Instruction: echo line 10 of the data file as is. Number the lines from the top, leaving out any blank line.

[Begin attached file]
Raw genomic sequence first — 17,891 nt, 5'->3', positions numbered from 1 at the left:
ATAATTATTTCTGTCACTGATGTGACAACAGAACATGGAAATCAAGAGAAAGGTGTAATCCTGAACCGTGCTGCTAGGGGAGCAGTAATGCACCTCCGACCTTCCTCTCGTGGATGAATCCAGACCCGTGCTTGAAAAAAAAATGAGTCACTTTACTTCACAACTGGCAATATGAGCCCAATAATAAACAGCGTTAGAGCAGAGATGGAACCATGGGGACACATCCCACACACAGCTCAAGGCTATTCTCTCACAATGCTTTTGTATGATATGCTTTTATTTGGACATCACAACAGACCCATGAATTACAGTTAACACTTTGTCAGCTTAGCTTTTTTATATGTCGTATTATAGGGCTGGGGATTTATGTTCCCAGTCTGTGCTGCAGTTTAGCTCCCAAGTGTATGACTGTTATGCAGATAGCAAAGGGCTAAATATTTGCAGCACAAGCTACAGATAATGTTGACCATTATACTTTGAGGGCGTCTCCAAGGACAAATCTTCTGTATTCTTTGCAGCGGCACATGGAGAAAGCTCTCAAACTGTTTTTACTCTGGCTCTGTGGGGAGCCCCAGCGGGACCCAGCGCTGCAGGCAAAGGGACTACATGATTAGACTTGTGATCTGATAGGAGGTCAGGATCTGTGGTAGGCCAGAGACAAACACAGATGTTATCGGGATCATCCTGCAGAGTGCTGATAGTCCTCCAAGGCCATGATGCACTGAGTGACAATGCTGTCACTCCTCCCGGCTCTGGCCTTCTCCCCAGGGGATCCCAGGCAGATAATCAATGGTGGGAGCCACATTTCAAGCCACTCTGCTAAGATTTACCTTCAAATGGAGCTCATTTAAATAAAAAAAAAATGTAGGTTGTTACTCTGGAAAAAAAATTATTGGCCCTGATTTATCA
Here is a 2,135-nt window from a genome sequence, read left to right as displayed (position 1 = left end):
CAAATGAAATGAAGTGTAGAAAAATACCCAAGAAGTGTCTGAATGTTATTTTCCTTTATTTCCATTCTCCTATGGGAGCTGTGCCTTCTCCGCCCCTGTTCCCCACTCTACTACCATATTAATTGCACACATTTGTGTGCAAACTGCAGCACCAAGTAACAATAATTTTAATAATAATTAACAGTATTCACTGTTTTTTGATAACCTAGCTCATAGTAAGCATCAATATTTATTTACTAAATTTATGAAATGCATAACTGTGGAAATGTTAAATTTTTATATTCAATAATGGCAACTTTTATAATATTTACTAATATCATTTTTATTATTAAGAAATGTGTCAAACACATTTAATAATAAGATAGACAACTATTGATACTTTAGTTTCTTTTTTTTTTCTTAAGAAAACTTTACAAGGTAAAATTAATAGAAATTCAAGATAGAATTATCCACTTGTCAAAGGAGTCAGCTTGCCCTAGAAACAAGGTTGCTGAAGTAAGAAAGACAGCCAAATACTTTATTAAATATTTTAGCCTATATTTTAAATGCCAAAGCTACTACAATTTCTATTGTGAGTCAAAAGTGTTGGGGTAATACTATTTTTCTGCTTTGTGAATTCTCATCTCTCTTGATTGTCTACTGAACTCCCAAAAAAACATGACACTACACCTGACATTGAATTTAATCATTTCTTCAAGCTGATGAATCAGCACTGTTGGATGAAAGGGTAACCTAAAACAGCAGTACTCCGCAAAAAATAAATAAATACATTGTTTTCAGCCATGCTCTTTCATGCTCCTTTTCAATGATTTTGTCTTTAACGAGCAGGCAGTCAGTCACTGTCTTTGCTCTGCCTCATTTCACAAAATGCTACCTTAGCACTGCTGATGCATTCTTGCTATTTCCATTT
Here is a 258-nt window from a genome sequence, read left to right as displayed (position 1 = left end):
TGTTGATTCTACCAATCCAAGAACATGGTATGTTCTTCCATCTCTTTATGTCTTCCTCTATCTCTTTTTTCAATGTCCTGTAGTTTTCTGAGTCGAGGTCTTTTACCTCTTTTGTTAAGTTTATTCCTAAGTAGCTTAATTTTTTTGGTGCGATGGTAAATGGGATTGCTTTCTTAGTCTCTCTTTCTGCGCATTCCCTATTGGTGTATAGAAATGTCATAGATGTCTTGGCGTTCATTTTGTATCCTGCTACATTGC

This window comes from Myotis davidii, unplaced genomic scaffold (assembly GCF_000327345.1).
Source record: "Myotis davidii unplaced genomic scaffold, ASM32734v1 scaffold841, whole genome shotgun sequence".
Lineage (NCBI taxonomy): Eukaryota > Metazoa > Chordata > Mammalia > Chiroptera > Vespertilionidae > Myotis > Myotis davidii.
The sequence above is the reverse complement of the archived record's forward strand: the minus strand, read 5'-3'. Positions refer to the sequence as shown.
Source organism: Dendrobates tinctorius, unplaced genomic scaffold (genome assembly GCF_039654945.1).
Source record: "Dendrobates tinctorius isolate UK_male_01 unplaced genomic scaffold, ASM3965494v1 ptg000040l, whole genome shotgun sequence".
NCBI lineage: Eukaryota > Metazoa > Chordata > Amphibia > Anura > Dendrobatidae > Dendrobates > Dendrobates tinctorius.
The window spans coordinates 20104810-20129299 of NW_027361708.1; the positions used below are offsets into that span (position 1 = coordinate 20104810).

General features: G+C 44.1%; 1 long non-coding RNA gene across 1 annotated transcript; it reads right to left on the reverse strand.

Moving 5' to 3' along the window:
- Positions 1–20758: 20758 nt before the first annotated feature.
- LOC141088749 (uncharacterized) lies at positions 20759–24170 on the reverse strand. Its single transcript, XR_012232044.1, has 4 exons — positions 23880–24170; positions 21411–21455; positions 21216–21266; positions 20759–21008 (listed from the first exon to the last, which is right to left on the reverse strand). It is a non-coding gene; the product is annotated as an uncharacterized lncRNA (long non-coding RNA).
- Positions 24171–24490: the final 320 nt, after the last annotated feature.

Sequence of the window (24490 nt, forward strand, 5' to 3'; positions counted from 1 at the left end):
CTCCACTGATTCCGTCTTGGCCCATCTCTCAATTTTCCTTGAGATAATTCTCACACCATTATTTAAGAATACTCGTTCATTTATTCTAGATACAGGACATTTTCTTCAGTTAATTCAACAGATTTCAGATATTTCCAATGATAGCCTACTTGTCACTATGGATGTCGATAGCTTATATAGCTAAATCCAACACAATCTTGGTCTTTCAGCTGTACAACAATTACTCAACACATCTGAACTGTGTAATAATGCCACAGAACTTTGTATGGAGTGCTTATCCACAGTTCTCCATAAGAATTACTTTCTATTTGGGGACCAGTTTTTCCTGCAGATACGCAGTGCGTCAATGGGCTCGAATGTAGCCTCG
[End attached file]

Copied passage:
The sequence above is the reverse complement of the archived record's forward strand: the minus strand, read 5'-3'. Positions refer to the sequence as shown.